By Sameer Joshi
ANTI-Access/ Area- Denial (A2/AD), Why does it matter?: Like many of the metaphorical phrases emanating from the Western alliances, A2/AD —or anti-access and area denial — is primarily a new characterisation for an old way of war! From the invention of the English longbow to the development of the German Fritz-X guided anti-ship bomb, nations have mostly sought cost-effective means to deny access and inflict heavy losses on their foes.
Military thinkers have long cautioned that air forces and navies would encounter increasing difficulties in conducting operations in congested air defence setups and bathymetrically challenging littoral waters. During the Cold War, the United States understood any attempt to project its massive naval superiority in high seas against the Soviet coastal bastions might result in nightmarish levels of attrition.
Similarly, the Soviets devised armaments like the Tu-26 bombers with long range AS-6 ‘Kingfish’ supersonic Anti-Ship missiles (ASM) and Kirov class Battlecruisers, dubbed arsenal ships, to take the sheen off the USN Carrier Battle Groups at high seas. The potentially devastating effect of Russian surface to air (SAM) missiles was made painfully apparent to the Israeli air force as early as 1973. And then came Operation Desert Storm (OSD) in 1991, which was a game-changing military action in the annals of warfare.
While the world watched on television, coalition forces led by the United States defeated what was then the world’s fourth-largest standing army with surprising ease. Large-scale, multi-layered air attacks led by the United States, which Iraqi defences were unable to stop, dislocated large numbers of Iraqi ground forces and other targets from their sanctuary bases. It appeared to be a swansong of the much-vaunted Soviet-era weaponries, which the non-western world had taken for granted to assure balance of power across the world.
The nations across the world ‘learned’ from this conflict that there was a need to prepare for the next level of imminent warfare, that would take place under what some military strategists began to describe as “high-technology conditions.” To mitigate the primarily United States’ airpower advantage in future conflicts, many countries began to invest in means of keeping enemy fighters and bombers from enjoying the same freedom of movement as seen over the skies of Iraq in ODS.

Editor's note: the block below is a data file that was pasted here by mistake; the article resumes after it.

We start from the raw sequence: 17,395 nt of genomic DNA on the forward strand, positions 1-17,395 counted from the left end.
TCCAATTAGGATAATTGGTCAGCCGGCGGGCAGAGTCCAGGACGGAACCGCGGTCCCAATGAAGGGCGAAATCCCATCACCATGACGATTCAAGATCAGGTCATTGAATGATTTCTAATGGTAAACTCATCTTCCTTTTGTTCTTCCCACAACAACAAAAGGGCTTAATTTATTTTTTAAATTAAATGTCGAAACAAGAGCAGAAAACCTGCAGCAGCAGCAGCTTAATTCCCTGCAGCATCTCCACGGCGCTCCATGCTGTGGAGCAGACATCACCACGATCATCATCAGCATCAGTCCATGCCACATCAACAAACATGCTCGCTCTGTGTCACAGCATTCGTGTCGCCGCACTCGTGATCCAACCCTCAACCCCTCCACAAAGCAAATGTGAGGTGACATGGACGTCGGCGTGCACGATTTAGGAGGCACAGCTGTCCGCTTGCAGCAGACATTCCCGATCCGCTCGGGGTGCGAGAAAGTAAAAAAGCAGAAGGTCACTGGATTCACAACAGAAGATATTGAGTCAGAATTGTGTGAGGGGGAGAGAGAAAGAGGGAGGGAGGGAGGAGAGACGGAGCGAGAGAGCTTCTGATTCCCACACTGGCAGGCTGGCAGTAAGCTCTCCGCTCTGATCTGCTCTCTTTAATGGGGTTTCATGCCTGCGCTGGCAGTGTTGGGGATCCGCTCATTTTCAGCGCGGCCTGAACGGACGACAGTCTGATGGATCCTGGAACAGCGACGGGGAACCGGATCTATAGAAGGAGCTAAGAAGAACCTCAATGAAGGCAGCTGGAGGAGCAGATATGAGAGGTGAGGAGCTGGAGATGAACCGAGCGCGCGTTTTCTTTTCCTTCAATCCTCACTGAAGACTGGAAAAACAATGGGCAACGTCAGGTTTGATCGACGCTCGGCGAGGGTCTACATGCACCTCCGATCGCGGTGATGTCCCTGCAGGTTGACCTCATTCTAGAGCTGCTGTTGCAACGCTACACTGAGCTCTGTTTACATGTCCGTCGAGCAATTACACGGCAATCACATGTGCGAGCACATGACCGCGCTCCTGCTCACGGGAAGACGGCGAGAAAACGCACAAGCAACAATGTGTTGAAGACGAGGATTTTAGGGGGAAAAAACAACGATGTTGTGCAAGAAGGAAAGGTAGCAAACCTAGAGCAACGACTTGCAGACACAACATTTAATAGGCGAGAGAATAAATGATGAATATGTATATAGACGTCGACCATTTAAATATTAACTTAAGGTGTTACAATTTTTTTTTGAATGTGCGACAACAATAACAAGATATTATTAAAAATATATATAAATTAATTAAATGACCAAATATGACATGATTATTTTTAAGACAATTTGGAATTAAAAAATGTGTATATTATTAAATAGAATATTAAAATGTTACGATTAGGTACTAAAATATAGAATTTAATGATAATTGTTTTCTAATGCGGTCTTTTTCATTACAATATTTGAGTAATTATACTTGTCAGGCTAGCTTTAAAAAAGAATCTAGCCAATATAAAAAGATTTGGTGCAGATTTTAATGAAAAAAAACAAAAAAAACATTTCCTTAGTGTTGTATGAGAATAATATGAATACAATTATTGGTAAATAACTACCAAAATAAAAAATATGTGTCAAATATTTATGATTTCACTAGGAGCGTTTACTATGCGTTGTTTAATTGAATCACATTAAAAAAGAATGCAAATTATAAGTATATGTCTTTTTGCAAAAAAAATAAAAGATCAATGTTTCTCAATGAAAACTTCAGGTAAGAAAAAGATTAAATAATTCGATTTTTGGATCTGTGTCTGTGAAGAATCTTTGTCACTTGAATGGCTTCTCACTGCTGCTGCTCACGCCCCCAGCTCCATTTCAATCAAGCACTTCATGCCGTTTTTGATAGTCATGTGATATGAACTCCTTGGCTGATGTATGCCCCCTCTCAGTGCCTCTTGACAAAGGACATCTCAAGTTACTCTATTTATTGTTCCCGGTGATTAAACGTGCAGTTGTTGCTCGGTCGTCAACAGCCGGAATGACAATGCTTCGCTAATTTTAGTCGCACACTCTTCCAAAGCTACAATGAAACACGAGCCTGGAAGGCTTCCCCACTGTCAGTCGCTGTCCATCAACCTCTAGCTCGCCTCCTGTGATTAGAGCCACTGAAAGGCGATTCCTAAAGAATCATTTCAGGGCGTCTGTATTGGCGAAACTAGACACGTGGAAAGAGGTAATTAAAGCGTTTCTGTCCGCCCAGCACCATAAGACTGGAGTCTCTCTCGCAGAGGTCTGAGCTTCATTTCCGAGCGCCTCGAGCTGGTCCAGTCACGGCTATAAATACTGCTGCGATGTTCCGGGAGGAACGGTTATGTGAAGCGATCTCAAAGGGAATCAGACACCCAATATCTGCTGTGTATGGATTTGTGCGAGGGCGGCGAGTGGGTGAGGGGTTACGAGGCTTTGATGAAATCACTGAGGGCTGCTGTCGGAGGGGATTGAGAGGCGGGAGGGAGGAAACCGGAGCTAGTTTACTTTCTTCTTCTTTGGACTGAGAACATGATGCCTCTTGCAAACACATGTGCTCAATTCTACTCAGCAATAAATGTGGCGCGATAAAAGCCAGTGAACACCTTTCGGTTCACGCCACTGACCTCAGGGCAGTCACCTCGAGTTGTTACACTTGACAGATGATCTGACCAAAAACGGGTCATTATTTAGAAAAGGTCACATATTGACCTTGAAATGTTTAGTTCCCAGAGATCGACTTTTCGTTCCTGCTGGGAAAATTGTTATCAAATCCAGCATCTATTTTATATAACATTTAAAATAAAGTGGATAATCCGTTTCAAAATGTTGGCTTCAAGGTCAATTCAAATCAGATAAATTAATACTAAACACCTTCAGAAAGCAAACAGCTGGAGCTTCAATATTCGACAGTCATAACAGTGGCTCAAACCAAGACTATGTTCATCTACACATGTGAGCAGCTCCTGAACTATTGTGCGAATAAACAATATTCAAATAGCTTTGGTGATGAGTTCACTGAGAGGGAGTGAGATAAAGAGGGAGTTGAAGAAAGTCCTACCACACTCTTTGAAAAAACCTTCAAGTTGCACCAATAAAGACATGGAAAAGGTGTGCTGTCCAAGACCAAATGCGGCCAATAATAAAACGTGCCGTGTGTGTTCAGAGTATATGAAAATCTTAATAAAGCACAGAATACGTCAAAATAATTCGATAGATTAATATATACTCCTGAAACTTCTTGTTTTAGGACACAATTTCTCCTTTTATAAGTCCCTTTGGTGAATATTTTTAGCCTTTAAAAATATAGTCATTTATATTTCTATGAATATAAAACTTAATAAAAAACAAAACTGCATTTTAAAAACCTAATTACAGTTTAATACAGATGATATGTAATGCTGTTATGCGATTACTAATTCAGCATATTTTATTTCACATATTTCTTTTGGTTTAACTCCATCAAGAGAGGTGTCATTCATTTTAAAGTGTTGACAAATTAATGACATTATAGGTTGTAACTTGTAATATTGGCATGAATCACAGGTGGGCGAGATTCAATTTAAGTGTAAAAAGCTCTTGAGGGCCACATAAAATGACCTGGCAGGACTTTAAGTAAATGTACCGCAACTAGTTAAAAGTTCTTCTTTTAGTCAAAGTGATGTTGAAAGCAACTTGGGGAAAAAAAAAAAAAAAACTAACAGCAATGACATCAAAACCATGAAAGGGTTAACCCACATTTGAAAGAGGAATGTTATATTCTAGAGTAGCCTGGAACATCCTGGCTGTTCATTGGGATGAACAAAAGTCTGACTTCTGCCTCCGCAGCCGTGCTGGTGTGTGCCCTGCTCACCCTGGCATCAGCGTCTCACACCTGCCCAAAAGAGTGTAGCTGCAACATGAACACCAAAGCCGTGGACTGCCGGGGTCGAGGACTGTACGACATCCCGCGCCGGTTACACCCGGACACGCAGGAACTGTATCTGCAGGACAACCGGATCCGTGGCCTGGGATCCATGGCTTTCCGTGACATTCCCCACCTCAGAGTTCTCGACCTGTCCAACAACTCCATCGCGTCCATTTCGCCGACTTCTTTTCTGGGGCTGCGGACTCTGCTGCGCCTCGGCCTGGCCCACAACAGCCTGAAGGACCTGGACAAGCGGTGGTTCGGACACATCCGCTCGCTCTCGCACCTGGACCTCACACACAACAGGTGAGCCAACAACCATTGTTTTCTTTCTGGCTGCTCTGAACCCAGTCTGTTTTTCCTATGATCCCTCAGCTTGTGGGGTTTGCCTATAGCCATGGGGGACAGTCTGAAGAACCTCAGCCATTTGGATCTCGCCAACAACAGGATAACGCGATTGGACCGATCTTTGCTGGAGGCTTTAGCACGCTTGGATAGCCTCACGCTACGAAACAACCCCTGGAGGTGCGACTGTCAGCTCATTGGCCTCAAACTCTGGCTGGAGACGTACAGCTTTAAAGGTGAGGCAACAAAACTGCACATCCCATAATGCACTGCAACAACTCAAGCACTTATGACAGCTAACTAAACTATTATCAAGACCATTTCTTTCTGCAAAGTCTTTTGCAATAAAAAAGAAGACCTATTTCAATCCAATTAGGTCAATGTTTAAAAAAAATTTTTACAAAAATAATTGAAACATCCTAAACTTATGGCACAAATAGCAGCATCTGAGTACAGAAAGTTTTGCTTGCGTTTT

The concepts of operation that emerged from this desire came to be collectively known as Anti Access – Area Denial, with Russia and China emerging as two geographical pivots – establishing offensive, multi-layered, cross networked, electromagnetic interference resistant, Integrated Air Defence (IAD) zones in their quest to project resurgent power within and outside their borders by early 2000s.
A2/AD – DEFINING THE PHILOSOPHY
ANTI-ACCESS: “Action intended to slow deployment of friendly forces into a theatre or cause forces to operate from distances farther from the locus of conflict than they would otherwise prefer. A2 affects movement to a theatre.”
AREA DENIAL: “Action intended to impede friendly operations within areas where an adversary cannot or will not prevent access. AD affects maneuver within a theatre.”
The A2/AD projection is not limited to a single weapon system or tactics, but instead are “a series of overlapping capabilities across multiple domains like Air, Land, Sea, EW, Ai, Cyber and Space, with the sole aim of imposing maximum attrition on the adversaries’ war fighting capability in all spectrums.